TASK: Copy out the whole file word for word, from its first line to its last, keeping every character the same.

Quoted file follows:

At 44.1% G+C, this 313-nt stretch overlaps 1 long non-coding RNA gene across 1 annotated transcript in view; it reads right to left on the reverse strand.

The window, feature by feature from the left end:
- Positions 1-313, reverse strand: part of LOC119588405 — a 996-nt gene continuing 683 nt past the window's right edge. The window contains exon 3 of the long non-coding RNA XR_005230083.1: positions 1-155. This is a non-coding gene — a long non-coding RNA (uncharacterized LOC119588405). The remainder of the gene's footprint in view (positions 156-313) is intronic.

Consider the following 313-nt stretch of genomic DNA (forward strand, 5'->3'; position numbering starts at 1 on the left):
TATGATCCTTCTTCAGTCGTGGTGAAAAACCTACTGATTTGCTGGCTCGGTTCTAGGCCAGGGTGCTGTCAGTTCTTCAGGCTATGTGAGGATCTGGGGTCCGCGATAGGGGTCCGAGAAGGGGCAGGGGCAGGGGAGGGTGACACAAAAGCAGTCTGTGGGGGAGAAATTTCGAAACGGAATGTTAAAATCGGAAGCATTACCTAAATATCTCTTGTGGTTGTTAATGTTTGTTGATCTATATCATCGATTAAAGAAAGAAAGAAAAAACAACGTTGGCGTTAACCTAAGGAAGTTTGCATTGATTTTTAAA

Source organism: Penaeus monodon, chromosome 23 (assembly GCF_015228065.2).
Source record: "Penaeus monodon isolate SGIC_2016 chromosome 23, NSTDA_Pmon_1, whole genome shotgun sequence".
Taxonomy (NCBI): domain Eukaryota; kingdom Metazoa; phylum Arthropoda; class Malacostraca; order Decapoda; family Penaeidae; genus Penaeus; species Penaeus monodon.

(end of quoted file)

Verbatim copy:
At 44.1% G+C, this 313-nt stretch overlaps 1 long non-coding RNA gene across 1 annotated transcript in view; it reads right to left on the reverse strand.

The window, feature by feature from the left end:
- Positions 1-313, reverse strand: part of LOC119588405 — a 996-nt gene continuing 683 nt past the window's right edge. The window contains exon 3 of the long non-coding RNA XR_005230083.1: positions 1-155. This is a non-coding gene — a long non-coding RNA (uncharacterized LOC119588405). The remainder of the gene's footprint in view (positions 156-313) is intronic.

Consider the following 313-nt stretch of genomic DNA (forward strand, 5'->3'; position numbering starts at 1 on the left):
TATGATCCTTCTTCAGTCGTGGTGAAAAACCTACTGATTTGCTGGCTCGGTTCTAGGCCAGGGTGCTGTCAGTTCTTCAGGCTATGTGAGGATCTGGGGTCCGCGATAGGGGTCCGAGAAGGGGCAGGGGCAGGGGAGGGTGACACAAAAGCAGTCTGTGGGGGAGAAATTTCGAAACGGAATGTTAAAATCGGAAGCATTACCTAAATATCTCTTGTGGTTGTTAATGTTTGTTGATCTATATCATCGATTAAAGAAAGAAAGAAAAAACAACGTTGGCGTTAACCTAAGGAAGTTTGCATTGATTTTTAAA

Source organism: Penaeus monodon, chromosome 23 (assembly GCF_015228065.2).
Source record: "Penaeus monodon isolate SGIC_2016 chromosome 23, NSTDA_Pmon_1, whole genome shotgun sequence".
Taxonomy (NCBI): domain Eukaryota; kingdom Metazoa; phylum Arthropoda; class Malacostraca; order Decapoda; family Penaeidae; genus Penaeus; species Penaeus monodon.